NASA's newest probe goes to the Sun and bears the name of a retired professor from the University of Chicago.
In 2017, the ship – initially called Solar Probe Plus – was renamed the Parker Solar Probe by astrophysicist dr. Eugene Parker.
"This is the first time NASA has named a spacecraft for a living person," said Thomas Zurbuchen, Assistant Administrator of the Authority's Science Mission Directorate in Washington. "It is a testament to the importance of his work, and it is the foundation of a new field of science that has inspired my own research and many important scientific questions that NASA continues to explore and pursue each day to honor his unprecedented legacy. "
Parker published research results in 1958 predicting the existence of solar wind when he was a junior professor at the Enrico Fermi Institute at the University of Chicago. At the time, astronomers believed that the space between the planets was a vacuum. Parker's first work was rejected, but it was rescued by a colleague, astrophysicist Subrahmanyan Chandrasekhar, who would receive the 1983 Nobel Prize in Physics.
Less than two years after Parker's publication, his theory of the solar wind was confirmed by satellite observations. His work revolutionized our understanding of the sun and interplanetary space.
Parker is now Emeritus Professor of Chandrasekhar at the University of Chicago. In addition, Parker presented Parker Solar Probe's mission project scientist Nicola Fox with the first true-to-scale model of the probe and NASA's prestigious Public Service Medal.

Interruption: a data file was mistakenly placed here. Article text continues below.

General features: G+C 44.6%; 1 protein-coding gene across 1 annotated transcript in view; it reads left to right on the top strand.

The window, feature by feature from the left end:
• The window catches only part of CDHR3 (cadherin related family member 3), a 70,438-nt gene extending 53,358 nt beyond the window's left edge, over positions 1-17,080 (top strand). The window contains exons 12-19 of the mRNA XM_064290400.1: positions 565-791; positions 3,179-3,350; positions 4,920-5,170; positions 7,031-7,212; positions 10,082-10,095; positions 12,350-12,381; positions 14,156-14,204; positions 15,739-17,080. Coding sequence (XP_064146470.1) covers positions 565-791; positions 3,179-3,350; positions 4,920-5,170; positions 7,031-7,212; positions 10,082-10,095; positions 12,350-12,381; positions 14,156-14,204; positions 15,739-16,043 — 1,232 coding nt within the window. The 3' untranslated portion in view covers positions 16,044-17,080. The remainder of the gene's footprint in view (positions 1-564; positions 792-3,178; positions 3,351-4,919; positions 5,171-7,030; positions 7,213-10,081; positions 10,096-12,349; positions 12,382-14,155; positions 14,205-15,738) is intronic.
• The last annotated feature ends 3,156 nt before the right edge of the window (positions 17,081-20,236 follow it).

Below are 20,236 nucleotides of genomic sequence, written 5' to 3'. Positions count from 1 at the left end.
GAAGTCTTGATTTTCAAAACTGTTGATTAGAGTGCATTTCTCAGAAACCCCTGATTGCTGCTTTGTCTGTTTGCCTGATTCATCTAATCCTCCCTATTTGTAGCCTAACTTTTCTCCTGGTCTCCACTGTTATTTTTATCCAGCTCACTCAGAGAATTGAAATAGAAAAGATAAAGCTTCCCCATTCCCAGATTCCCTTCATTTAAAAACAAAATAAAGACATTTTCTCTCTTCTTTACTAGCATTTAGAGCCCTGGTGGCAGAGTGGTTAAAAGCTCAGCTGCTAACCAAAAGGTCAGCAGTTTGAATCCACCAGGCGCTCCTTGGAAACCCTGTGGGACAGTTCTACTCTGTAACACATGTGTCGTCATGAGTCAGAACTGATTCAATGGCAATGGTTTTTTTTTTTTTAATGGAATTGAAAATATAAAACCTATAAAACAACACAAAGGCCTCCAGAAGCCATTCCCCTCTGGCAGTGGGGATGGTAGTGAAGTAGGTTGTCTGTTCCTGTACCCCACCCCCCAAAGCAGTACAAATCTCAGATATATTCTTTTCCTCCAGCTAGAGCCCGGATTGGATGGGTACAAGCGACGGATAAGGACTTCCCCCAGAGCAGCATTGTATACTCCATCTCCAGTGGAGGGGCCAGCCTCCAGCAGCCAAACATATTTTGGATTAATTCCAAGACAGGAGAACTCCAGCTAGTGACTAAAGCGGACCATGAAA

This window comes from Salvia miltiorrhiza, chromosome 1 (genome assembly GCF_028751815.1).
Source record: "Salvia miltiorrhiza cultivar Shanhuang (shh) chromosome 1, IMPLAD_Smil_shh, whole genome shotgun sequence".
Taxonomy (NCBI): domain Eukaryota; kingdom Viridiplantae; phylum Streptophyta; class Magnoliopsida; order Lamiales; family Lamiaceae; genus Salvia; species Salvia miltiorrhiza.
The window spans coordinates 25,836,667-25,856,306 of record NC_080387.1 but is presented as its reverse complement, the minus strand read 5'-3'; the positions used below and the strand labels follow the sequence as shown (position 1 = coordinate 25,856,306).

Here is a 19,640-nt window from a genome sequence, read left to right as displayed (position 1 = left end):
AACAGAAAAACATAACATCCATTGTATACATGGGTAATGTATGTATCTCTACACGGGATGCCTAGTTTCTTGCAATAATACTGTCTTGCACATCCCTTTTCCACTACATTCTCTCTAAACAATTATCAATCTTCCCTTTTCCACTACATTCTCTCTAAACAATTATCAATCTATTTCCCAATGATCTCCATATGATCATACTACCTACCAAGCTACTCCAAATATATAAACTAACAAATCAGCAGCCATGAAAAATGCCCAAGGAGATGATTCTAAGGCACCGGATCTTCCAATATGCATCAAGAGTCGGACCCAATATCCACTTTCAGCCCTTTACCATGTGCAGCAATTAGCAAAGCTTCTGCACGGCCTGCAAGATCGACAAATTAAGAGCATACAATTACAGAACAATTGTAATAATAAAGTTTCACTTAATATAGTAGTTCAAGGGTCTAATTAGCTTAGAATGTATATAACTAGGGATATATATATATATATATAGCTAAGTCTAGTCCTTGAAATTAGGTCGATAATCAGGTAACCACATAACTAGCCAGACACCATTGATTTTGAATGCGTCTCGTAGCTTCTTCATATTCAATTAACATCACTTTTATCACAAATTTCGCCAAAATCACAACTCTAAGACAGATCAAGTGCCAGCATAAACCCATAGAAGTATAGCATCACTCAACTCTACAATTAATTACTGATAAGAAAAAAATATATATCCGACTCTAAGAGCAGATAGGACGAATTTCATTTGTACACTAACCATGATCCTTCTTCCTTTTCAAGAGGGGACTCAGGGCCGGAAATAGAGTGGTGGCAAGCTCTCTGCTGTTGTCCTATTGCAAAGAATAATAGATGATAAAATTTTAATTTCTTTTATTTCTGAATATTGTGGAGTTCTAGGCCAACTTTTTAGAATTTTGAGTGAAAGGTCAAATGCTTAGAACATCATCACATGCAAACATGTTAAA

"I am very honored to be associated with such a heroic scientific space mission," said Parker.
The Parker Solar Probe will carry a chip with photos of Parker and his revolutionary paper, as well as a plate with the inscription Parker desires – his message to the sun.
NASA's Parker Solar Probe will investigate the solar atmosphere in a mission expected to begin in early August. This is NASA's first mission to the Sun and its outermost atmosphere, called the Corona.
"The spacecraft is buttoned, looks beautiful and ready for flight", Nicola Fox, Parker Solar Probe Project Scientist at the Johns Hopkins Applied Physics Laboratory,
The launch window will open on August 6, between 4 and 6 pm EST and ends on the 19th of August. If everything goes according to plan, on the morning of August 6th, the probe will launch from Cape Canaveral on a United Launch Alliance Delta IV Heavy rocket, one of the most powerful rockets in the world. Although the probe is about the size of a car, a powerful rocket is needed to escape Earth's orbit, change direction, and reach the Sun.
The two-week window has been specially chosen because the probe will fall back on Venus. Achieve an orbit around the Sun. Six weeks after launch, the probe hits Venus for the first time. It is used to slow down the probe, such as. B. to pull on a handbrake to align the probe so on a path to the sun.
"The starting energy to reach the Sun is 55 times the size of Mars and twice the time needed to reach Pluto," said Yanping Guo of the Johns Hopkins Applied Physics Laboratory had designed the mission trajectory. "In the summer, the Earth and the other planets of our solar system are in the best orientation so we can approach the Sun."
It's not a human's journey, so NASA sends about ten to probe the heat and radiation never before experienced by a spacecraft, but the purpose-built mission will also accomplish that task Questions that could not be answered before. Understanding the sun could also throw light on the earth and its place in the solar system, researchers said.